Steel prices had been falling this year.
Then Russia invaded Ukraine and created upheaval in pig iron markets as values for this important ingredient to manufacture finished steel instantly went into short supply. As a result, the spot-market price for hot-rolled coiled sheet steel has climbed nearly 50% since early March, according to S&P Global price surveys.
Why did the war in Ukraine induce this new supply chain issue?
“Pig iron — ore reduced to molten iron that is cast in briquettes — is mixed with scrap in electric furnaces and melted into new steel,” explained Bob Tita in his April 12 article in The Wall Street Journal. “About 70% of steel produced in the U.S. is made in electric furnaces, making the U.S. particularly reliant on scrap steel and pig iron,” continued Tita in his article, “Ukraine war drives shortage in pig iron, pushing steel prices higher.”
To make matters worse, two-thirds of the pig iron imported by the U.S. last year came from those two countries — Russia and Ukraine — and shipments have all but ceased since the Russian invasion.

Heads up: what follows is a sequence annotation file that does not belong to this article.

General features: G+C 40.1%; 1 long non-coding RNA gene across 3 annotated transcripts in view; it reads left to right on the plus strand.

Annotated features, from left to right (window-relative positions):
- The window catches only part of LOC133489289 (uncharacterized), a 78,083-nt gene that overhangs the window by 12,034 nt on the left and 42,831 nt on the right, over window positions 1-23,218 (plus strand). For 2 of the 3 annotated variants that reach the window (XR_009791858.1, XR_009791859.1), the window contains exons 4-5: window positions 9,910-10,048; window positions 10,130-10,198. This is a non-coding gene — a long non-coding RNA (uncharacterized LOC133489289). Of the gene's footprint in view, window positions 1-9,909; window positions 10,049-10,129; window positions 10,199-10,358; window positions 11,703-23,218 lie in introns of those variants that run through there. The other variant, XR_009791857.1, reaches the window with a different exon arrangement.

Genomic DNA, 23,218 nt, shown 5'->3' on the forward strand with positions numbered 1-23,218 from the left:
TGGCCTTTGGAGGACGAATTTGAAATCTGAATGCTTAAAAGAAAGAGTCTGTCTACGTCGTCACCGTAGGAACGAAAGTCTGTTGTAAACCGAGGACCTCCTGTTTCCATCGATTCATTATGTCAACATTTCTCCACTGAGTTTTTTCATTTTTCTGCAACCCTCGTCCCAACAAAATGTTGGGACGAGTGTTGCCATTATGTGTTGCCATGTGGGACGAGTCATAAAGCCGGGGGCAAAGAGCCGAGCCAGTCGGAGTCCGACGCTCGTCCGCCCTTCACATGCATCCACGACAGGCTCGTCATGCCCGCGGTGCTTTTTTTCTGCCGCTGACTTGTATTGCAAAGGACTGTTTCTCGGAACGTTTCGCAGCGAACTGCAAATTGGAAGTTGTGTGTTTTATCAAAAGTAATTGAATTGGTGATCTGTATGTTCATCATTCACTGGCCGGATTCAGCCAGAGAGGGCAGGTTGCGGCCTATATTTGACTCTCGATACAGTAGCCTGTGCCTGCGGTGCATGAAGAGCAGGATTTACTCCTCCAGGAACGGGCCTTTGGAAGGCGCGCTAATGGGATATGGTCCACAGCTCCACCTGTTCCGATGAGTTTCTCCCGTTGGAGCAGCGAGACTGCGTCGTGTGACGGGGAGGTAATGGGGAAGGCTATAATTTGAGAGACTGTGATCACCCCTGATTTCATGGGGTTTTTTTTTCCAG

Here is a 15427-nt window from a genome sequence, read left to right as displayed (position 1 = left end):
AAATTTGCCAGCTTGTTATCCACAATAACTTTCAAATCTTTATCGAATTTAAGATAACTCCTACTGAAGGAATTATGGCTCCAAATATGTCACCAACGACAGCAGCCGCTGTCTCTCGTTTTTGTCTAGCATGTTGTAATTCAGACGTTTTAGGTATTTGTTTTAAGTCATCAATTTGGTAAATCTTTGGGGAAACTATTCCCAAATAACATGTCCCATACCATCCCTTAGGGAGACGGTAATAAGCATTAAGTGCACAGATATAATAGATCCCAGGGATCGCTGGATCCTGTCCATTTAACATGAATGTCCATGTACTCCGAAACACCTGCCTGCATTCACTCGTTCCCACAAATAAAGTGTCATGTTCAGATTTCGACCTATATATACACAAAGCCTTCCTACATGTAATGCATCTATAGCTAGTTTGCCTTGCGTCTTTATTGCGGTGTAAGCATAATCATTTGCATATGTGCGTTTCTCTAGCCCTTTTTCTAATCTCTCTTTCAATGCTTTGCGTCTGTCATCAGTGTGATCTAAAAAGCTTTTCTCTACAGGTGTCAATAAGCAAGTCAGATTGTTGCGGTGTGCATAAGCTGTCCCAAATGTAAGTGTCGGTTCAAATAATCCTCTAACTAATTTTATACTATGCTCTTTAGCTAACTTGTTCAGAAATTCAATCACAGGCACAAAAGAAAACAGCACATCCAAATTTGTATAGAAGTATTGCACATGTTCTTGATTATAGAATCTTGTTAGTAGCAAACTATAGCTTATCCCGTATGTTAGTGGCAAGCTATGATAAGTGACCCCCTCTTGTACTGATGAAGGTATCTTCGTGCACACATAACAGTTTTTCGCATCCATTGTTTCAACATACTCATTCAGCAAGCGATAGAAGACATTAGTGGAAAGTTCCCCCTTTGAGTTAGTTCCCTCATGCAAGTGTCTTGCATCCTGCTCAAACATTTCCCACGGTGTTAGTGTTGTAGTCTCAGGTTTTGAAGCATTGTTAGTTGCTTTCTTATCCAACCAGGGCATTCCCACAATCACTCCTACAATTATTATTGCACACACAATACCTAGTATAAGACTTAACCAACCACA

There are other sources of pig iron. However, developing new supply chains in Brazil, India, and other countries isn’t a flip-the-switch proposition. All of these issues surrounding pig iron have driven prices up nearly 75% since this January.
Scrap metal may help fill the gap
More scrap metal also can be used to make finished steel in U.S. plants. However, that comes with additional costs, too. Scrap metal has jumped nearly 50% since the war has begun and that additional cost will drive up equipment prices.
On the flip side, demand for old farm machinery is very high. This developing situation will allow farmers to clean up and dispose of old farm machinery and create a revenue stream for that scrap farm equipment. Many scrapyards accept intact machinery, and some even offer to come pick up decommissioned farm equipment.
Given the high price of scrap metal, it’s an opportunity worth investigating.